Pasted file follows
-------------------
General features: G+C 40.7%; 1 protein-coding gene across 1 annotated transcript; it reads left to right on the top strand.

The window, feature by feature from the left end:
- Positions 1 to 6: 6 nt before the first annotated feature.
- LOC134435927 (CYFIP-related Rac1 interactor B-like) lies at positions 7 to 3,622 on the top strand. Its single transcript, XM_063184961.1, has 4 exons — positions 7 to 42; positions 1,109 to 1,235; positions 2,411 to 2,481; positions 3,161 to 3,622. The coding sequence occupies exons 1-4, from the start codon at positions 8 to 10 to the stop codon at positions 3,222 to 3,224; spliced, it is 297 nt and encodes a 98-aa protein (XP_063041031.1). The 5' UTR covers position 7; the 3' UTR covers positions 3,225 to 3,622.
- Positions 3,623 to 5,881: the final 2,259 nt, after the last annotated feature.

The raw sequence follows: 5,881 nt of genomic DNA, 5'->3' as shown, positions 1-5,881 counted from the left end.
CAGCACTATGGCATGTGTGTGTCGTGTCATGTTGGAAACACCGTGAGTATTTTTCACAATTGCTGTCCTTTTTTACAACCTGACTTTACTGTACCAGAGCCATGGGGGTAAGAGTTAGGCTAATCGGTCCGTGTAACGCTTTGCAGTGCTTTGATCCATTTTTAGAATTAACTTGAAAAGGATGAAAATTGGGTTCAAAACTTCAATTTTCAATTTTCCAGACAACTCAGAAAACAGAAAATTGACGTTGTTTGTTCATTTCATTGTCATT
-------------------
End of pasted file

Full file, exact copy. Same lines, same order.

General features: G+C 40.7%; 1 protein-coding gene across 1 annotated transcript; it reads left to right on the top strand.

The window, feature by feature from the left end:
- Positions 1 to 6: 6 nt before the first annotated feature.
- LOC134435927 (CYFIP-related Rac1 interactor B-like) lies at positions 7 to 3,622 on the top strand. Its single transcript, XM_063184961.1, has 4 exons — positions 7 to 42; positions 1,109 to 1,235; positions 2,411 to 2,481; positions 3,161 to 3,622. The coding sequence occupies exons 1-4, from the start codon at positions 8 to 10 to the stop codon at positions 3,222 to 3,224; spliced, it is 297 nt and encodes a 98-aa protein (XP_063041031.1). The 5' UTR covers position 7; the 3' UTR covers positions 3,225 to 3,622.
- Positions 3,623 to 5,881: the final 2,259 nt, after the last annotated feature.

The raw sequence follows: 5,881 nt of genomic DNA, 5'->3' as shown, positions 1-5,881 counted from the left end.
CAGCACTATGGCATGTGTGTGTCGTGTCATGTTGGAAACACCGTGAGTATTTTTCACAATTGCTGTCCTTTTTTACAACCTGACTTTACTGTACCAGAGCCATGGGGGTAAGAGTTAGGCTAATCGGTCCGTGTAACGCTTTGCAGTGCTTTGATCCATTTTTAGAATTAACTTGAAAAGGATGAAAATTGGGTTCAAAACTTCAATTTTCAATTTTCCAGACAACTCAGAAAACAGAAAATTGACGTTGTTTGTTCATTTCATTGTCATT